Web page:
Canon claim that due to improvements in the sensor and signal processing the noise level in the EOS 20D is actually lower than in the EOS 10D, in fact they claim that ISO 1600 noise in the EOS 20D is actually no worse than noise at ISO 400 in the EOS 10D.
Independent tests on production cameras seem to show that noise at lower ISO settings the EOS 20D has noise levels similar the 10D (both very low), but at higher ISO settings (ISO 800 to ISO 3200), the noise levels of the 20D are indeed lower than those of the 10D, maybe by about 1 stop. So it looks like Canon's claims are qualitatively correct, noise levels in the EOS 20D are equal to or lower than those of the 10D, despite the smaller pixels, and if you shoot at high ISO often, this will be a useful improvement.
Just for reference, the table below shows the relative size of some digital camera sensor pixels:
EOS 20D Resolution
If you print at 240 dpi, the 10D 6.3MP sensor can yield prints which are 12.8" x 8.5", while the 20D 8.2MP sensor will yield prints which are 14.6" x 9.7", so it's a small, but worthwhile difference. In terms of raw sensor resolution, the 10D 6.3MP sensor should have a theoretical limit of about 65 lp/mm, while the 20D 8.2MP sensor should have a theoretical limit around 75 lp/mm, about a 15% increase.
Actual testing with resolution targets does indeed show the expected resolution increase, close to the 15% which theory predicts. However that shouldn't be interpreted as being a "night and day" difference in sharpness and detail. In fact the difference is pretty subtle. You can see it in large prints if you look for it, but the difference in, say, 8x10 prints would be pretty hard to see.
EOS 20D Control Layout
The Canon EOS 20D has essentially the same control layout as the Canon EOS 10D, but there are some minor differences. Maybe the most significant is that above the rear control dial and "set" button is a 8 way "joystick". This replaces the direction switching "arrow" button which the 10D uses to move around the playback display on the 20D it also controls the selection of focus point(s). Otherwise a EOS 10D user should feel quite at home with the EOS 20D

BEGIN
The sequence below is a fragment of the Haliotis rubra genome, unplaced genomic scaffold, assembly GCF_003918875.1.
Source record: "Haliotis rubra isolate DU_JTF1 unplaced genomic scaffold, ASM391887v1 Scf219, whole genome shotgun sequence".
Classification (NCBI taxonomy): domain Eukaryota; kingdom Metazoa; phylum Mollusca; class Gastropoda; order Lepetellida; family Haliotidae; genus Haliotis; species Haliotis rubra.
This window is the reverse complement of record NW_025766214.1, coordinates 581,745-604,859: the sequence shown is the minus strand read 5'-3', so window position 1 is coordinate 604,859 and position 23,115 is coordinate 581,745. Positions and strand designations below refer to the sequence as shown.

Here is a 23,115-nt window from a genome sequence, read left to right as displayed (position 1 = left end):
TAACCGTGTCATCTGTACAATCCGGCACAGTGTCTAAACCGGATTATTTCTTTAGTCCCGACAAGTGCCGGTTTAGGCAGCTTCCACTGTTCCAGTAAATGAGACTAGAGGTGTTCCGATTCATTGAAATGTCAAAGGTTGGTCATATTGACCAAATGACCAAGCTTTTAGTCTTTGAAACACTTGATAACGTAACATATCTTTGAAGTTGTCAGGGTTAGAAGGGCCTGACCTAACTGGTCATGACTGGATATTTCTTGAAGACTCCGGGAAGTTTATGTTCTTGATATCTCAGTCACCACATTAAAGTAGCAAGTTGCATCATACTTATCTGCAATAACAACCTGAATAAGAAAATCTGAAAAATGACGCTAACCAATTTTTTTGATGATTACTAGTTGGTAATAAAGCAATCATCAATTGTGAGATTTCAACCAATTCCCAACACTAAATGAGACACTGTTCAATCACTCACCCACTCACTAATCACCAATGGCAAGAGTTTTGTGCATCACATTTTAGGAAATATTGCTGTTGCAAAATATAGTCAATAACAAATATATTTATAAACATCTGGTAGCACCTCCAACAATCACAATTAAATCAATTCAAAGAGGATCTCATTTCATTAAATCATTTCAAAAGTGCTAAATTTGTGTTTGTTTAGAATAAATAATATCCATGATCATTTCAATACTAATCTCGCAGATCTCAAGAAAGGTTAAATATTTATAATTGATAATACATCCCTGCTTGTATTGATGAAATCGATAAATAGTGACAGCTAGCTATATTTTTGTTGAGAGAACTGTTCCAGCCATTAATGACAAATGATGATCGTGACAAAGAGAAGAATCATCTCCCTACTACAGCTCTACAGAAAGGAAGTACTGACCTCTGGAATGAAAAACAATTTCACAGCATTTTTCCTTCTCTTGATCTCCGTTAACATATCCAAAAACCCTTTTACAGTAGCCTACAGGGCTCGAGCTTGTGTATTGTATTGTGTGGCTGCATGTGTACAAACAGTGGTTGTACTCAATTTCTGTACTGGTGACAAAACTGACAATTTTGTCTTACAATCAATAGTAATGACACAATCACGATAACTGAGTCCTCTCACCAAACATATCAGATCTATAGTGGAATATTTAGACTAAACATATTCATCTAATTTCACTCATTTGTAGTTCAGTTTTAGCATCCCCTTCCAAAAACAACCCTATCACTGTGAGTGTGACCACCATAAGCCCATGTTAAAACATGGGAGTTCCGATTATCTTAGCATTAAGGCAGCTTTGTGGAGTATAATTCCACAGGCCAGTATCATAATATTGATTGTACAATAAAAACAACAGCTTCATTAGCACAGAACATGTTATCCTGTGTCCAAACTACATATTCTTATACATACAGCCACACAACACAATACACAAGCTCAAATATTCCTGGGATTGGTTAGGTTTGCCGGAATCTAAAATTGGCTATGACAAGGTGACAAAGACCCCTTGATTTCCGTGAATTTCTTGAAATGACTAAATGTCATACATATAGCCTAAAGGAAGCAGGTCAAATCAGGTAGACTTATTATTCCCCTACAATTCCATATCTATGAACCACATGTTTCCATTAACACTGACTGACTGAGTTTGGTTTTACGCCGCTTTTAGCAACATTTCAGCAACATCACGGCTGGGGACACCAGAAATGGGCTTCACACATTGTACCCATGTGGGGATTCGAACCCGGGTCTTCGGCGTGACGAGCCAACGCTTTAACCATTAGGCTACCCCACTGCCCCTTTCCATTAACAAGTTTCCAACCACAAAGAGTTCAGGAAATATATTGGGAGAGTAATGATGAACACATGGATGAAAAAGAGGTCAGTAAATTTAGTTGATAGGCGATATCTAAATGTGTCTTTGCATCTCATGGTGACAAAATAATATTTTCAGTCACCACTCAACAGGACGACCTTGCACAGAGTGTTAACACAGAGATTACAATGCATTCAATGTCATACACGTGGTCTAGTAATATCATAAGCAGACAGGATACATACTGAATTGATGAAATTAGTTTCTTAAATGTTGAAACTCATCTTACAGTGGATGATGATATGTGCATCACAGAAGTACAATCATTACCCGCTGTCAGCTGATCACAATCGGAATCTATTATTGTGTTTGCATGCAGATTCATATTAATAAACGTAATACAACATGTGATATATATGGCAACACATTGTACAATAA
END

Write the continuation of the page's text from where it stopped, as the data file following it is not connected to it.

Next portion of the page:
ConclusionsOverall the Canon EOS 20D appears to be an incremental improvement on the Canon EOS 10D. Maybe not a quantum leap, but a logical and significant development of an excellent camera. In some ways it can be seen as a "mini" version of the EOS 1D mark II, with the same pixel count but a smaller sensor. Of course it doesn't have all the features of the 1D mark II, but then it's priced at $1500, not $4500, so that's not unreasonable!
Image quality is slightly better than the 10D. There's a touch more resolution and a touch less noise, so the improvement is definitely there. Whether just that on it's own that would be enough justification to switch from a 10D to a 20D is debatable. However some of the other features, such as the faster response, larger buffer, faster frame rate, EF-S compatible lens mount, E-TTL II compatibility and slightly improved autofocus (with 2 extra AF zones) also come into the equation, adding to the incentive to upgrade.
Would I buy one? Yes, absolutely. Will I trade my EOS 10D for one? Probably. I'm not going to stand in line and wait to be first on my block to get one. The EOS 10D is a remarkable camera and I'm very happy with it. The advantages of the 20D are significant, but not earth-shattering. The slightly higher resolution is nice, though the resolution of the 10D is very good and it makes fine 11x14 prints. The lower noise above ISO 400 is very useful, though I'd say most of my work is done at ISO settings lower than 800. The ability to use the EF-S 10-20/3.5-4.5 USM lens is good - if you can afford the $800 for the lens! I like the larger buffer, though again, I don't very often fill the 9 frame buffer on the 10D. Is the faster response time (0.2s to turn on vs. 1.5s) important - for me yes. I've missed more than one shot waiting for my 10D to wake up. I guess it's more that I WANT an EOS 20D than I NEED and EOS 20D but I'll admit that Canon have certainly tempted me, and I don't resist temptation well - especially with the holiday season fast approaching. Maybe Santa will bring one???
AMAZON - Amazon is now shipping the EOS 20D. You can order from Amazon and get free shipping. They also have a very liberal 30 day return policy in case you find a problem or just don't like the camera.
Note that the prices in these ads may not be current. Over the last few days for example, the actual price Amazon have been charging for the 20D + 18-55 kit has varied from $1499.99 to $1599.99 - with a few stops in between! It seems the price can shift around hour by hour as well as day by day. Click on the links to find the current price on the Amazon website.
ADORAMA, one of the reputable NYC stores is also shipping the EOS 20D and EOS 20D kit (with 18-55 USM) - but you don't get free shipping and their return policy only gives you 14 days to decide whether to keep the camera.